Except for holiday meals, deployed forces subsisted on the T-M-T ration cycle. However, as Operation Joint Endeavor transitioned from the deployment phase to the sustainment phase, so did the rations transition from T rations to A rations. Originally, the A-ration transition plan called for a private contractor or the logistics civil augmentation program (LOGCAP) contractor to distribute food directly to the individual dining facilities. The contractor would establish a local warehouse to receive and store food provided by the DDDE distribution sites in Germany and issue it to each dining facility based on an established delivery schedule. However, the commanders involved wanted to switch to A rations as soon as possible, and they decided to begin serving A rations before the contracting agencies could award the distribution contracts.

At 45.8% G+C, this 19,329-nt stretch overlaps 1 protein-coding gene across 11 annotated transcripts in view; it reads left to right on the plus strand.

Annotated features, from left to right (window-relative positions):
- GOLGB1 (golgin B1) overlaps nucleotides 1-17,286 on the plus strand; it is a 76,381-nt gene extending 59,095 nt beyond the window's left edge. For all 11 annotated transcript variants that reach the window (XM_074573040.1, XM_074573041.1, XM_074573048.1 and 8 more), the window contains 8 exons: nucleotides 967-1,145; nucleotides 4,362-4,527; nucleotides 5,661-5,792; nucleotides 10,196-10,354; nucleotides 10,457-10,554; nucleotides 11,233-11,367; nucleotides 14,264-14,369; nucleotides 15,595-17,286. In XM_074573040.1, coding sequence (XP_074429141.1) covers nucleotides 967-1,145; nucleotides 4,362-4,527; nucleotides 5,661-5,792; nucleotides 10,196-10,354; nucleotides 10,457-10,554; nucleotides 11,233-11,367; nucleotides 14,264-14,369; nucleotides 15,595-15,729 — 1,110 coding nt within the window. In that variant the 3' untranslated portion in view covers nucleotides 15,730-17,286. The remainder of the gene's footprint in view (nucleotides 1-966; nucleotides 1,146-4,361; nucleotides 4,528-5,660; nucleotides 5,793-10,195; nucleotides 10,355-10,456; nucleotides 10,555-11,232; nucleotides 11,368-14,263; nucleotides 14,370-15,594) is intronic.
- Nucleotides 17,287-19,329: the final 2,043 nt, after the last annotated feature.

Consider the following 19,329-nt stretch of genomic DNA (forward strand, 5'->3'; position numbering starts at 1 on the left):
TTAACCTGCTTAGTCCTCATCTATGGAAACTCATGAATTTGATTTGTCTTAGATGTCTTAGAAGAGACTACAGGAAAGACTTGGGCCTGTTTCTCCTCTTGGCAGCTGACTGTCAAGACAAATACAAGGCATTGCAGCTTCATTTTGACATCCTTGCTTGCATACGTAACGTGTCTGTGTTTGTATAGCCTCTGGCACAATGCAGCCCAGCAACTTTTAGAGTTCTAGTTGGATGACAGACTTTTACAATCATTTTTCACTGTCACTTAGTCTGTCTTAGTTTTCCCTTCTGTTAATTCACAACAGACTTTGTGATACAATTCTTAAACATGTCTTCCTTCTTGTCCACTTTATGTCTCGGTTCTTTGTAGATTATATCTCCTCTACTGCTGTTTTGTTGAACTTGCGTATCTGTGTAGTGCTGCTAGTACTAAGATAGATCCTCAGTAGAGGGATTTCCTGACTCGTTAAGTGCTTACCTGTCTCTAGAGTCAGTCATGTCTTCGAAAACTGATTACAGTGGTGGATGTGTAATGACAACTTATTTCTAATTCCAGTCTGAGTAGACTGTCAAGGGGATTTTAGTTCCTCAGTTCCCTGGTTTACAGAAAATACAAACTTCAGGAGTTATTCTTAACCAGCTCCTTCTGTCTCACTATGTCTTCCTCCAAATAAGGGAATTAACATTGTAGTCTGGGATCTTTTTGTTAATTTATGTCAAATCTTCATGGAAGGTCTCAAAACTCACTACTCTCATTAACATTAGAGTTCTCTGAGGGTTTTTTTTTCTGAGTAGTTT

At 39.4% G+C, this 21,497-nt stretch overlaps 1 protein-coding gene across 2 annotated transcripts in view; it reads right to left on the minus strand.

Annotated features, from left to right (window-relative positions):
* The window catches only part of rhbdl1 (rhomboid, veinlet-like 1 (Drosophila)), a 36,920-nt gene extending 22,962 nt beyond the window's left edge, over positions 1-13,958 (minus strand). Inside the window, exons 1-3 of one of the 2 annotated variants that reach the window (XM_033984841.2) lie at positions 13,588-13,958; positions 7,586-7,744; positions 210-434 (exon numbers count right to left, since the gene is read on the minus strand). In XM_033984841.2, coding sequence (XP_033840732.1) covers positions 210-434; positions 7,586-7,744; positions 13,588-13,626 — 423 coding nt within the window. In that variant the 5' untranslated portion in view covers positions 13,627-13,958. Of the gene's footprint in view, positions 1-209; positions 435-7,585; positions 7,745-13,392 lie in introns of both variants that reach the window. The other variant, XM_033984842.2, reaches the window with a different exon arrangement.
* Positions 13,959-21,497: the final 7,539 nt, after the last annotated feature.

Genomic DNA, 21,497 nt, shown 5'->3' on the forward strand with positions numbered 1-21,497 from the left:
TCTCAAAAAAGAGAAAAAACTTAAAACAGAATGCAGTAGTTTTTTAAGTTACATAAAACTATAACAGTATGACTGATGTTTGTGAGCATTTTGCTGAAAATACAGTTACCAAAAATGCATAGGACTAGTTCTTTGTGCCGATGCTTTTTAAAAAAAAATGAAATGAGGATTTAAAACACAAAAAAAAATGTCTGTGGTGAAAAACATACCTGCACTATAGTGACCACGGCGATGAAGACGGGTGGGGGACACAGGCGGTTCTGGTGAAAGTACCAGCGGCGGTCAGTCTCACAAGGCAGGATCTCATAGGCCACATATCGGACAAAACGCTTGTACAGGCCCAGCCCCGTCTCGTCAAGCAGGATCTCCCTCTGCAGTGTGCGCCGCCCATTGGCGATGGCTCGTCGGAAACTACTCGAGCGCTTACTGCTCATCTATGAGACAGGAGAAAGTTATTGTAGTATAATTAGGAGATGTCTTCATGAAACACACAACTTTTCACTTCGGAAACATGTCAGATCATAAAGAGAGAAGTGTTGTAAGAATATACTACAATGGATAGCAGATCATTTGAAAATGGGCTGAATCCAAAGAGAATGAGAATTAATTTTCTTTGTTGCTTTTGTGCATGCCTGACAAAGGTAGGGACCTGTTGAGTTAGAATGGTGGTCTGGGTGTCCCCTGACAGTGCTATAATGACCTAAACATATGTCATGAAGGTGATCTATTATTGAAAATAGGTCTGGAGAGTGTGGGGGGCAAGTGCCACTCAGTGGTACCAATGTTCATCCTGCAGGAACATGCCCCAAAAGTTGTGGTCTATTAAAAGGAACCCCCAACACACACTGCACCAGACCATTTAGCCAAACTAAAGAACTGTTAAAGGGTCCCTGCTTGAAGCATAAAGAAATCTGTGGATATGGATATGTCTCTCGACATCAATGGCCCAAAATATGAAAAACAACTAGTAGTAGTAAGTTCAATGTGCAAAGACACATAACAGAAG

In early February, the ISB in Hungary began serving A-ration breakfasts 7 days a week and A-ration dinners 2 days a week in each of eight separate dining facilities. Without a contract for food storage and delivery in place, the DDDE distribution sites in Kaiserslautern and Germersheim were tasked to distribute the rations to the individual dining facilities. Using 40-foot dry cargo and refrigerated trailers, the Kaiserslautern and Germersheim sites distributed breakfast and dinner A rations directly to the eight dining facilities. This distribution of food from the wholesale level directly to the "foxhole" was a first for DDDE.